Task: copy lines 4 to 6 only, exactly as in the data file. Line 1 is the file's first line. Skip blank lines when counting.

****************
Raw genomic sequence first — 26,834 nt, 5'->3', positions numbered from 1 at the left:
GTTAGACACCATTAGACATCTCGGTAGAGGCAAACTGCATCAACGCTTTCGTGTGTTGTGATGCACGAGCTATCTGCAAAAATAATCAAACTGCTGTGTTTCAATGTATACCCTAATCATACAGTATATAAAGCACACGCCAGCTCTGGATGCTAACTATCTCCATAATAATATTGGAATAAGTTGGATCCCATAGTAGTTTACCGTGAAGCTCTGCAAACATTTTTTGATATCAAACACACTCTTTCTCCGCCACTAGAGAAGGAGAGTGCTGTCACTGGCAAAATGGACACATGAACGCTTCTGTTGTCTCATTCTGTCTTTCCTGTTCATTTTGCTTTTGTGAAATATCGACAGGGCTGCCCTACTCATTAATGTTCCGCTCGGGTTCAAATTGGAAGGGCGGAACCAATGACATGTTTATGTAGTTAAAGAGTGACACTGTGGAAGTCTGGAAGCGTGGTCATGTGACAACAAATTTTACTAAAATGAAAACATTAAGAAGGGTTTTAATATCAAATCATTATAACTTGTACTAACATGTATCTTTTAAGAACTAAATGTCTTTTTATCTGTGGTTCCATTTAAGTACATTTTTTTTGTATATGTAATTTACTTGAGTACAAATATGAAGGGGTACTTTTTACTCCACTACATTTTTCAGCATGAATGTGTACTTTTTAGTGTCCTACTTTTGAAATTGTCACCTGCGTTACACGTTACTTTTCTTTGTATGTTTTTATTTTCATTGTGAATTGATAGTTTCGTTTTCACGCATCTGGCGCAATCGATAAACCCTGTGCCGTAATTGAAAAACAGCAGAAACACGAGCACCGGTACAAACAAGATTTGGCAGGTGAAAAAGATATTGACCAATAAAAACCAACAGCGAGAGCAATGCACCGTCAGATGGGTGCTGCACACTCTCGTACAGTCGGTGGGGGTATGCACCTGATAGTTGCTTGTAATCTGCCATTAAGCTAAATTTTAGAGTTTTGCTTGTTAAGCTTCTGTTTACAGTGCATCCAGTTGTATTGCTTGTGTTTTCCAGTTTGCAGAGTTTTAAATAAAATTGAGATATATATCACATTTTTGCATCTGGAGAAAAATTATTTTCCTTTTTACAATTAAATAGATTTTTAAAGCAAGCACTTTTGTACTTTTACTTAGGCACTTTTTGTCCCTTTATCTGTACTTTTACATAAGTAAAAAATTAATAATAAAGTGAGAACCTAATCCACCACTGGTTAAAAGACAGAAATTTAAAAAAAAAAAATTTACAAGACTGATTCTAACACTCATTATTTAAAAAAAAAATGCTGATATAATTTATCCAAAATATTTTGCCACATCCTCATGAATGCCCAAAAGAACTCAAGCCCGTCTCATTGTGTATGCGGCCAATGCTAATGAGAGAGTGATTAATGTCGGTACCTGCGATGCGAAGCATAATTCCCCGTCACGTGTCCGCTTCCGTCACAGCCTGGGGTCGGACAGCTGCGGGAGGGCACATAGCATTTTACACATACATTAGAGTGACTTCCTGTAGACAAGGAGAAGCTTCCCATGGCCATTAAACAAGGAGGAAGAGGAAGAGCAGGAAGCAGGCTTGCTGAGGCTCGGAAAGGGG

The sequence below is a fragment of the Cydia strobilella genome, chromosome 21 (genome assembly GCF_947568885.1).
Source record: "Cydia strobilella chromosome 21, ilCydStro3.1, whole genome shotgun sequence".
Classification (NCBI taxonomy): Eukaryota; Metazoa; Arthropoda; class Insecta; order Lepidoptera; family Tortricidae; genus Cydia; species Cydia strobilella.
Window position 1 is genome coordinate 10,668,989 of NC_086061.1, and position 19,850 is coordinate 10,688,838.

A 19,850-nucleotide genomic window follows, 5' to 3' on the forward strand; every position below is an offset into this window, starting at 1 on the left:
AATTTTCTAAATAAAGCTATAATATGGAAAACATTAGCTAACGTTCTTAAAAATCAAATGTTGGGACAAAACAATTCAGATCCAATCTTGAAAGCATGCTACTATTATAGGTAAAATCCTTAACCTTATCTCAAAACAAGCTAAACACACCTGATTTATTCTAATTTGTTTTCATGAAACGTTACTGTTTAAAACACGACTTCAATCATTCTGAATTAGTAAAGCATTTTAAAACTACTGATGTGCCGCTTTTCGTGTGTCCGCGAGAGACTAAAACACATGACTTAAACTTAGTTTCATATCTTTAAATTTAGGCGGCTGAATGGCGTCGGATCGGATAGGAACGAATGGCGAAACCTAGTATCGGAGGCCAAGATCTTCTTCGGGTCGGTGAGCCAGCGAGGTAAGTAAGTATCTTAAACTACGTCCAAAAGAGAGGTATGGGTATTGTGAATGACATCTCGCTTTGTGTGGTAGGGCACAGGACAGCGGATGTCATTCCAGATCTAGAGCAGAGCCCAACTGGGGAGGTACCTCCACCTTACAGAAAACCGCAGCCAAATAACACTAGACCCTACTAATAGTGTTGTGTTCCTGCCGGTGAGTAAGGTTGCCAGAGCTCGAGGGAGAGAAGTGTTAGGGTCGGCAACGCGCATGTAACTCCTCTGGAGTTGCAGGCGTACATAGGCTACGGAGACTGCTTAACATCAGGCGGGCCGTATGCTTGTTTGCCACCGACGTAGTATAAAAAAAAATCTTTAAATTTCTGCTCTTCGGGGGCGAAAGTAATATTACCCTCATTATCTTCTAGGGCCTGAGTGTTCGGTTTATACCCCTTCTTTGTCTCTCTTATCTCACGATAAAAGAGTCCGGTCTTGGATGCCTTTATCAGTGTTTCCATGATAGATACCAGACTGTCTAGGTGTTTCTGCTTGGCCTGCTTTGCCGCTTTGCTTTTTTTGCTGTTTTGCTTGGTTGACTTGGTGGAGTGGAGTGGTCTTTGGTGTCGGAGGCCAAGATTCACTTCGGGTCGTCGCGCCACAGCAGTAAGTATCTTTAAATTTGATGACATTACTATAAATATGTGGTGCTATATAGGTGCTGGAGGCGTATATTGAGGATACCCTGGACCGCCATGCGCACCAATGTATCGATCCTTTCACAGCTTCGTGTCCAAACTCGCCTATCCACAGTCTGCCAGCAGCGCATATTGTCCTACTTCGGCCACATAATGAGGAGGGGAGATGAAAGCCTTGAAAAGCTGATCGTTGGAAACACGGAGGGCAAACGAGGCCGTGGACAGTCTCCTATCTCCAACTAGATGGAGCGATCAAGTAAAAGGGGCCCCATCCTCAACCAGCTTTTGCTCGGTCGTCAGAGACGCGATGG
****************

Source record: "Cydia strobilella chromosome 21, ilCydStro3.1, whole genome shotgun sequence".
Classification (NCBI taxonomy): Eukaryota; Metazoa; Arthropoda; class Insecta; order Lepidoptera; family Tortricidae; genus Cydia; species Cydia strobilella.
Window position 1 is genome coordinate 10,668,989 of NC_086061.1, and position 19,850 is coordinate 10,688,838.